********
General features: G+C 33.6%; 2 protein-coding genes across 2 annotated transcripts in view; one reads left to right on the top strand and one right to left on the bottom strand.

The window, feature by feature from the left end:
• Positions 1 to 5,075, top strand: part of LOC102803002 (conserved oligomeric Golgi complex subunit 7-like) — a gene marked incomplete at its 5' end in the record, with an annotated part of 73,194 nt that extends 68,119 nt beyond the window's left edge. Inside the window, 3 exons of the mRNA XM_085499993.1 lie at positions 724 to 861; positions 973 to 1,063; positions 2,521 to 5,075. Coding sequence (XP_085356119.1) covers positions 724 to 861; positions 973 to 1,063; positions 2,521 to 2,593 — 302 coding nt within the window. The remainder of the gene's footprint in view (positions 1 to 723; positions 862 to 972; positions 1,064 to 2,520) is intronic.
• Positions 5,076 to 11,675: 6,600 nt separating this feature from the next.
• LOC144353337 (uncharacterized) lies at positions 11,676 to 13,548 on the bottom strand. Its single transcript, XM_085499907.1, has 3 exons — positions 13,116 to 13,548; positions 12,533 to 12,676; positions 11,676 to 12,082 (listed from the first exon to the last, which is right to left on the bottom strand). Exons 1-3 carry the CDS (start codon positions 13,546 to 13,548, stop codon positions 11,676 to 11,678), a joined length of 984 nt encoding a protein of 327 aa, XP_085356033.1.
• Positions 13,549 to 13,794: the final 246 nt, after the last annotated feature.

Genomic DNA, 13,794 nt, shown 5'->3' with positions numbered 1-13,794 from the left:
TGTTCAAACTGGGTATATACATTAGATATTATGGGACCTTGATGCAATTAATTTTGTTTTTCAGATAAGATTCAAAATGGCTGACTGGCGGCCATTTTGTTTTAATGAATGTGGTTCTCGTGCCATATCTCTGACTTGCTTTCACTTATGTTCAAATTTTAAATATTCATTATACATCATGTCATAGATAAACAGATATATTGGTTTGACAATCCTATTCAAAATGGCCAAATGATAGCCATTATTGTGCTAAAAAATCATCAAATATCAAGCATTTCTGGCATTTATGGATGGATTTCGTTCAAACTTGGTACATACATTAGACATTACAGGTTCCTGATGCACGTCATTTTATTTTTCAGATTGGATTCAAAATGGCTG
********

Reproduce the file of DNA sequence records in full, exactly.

General features: G+C 33.6%; 2 protein-coding genes across 2 annotated transcripts in view; one reads left to right on the top strand and one right to left on the bottom strand.

The window, feature by feature from the left end:
• Positions 1 to 5,075, top strand: part of LOC102803002 (conserved oligomeric Golgi complex subunit 7-like) — a gene marked incomplete at its 5' end in the record, with an annotated part of 73,194 nt that extends 68,119 nt beyond the window's left edge. Inside the window, 3 exons of the mRNA XM_085499993.1 lie at positions 724 to 861; positions 973 to 1,063; positions 2,521 to 5,075. Coding sequence (XP_085356119.1) covers positions 724 to 861; positions 973 to 1,063; positions 2,521 to 2,593 — 302 coding nt within the window. The remainder of the gene's footprint in view (positions 1 to 723; positions 862 to 972; positions 1,064 to 2,520) is intronic.
• Positions 5,076 to 11,675: 6,600 nt separating this feature from the next.
• LOC144353337 (uncharacterized) lies at positions 11,676 to 13,548 on the bottom strand. Its single transcript, XM_085499907.1, has 3 exons — positions 13,116 to 13,548; positions 12,533 to 12,676; positions 11,676 to 12,082 (listed from the first exon to the last, which is right to left on the bottom strand). Exons 1-3 carry the CDS (start codon positions 13,546 to 13,548, stop codon positions 11,676 to 11,678), a joined length of 984 nt encoding a protein of 327 aa, XP_085356033.1.
• Positions 13,549 to 13,794: the final 246 nt, after the last annotated feature.

Genomic DNA, 13,794 nt, shown 5'->3' with positions numbered 1-13,794 from the left:
TGTTCAAACTGGGTATATACATTAGATATTATGGGACCTTGATGCAATTAATTTTGTTTTTCAGATAAGATTCAAAATGGCTGACTGGCGGCCATTTTGTTTTAATGAATGTGGTTCTCGTGCCATATCTCTGACTTGCTTTCACTTATGTTCAAATTTTAAATATTCATTATACATCATGTCATAGATAAACAGATATATTGGTTTGACAATCCTATTCAAAATGGCCAAATGATAGCCATTATTGTGCTAAAAAATCATCAAATATCAAGCATTTCTGGCATTTATGGATGGATTTCGTTCAAACTTGGTACATACATTAGACATTACAGGTTCCTGATGCACGTCATTTTATTTTTCAGATTGGATTCAAAATGGCTG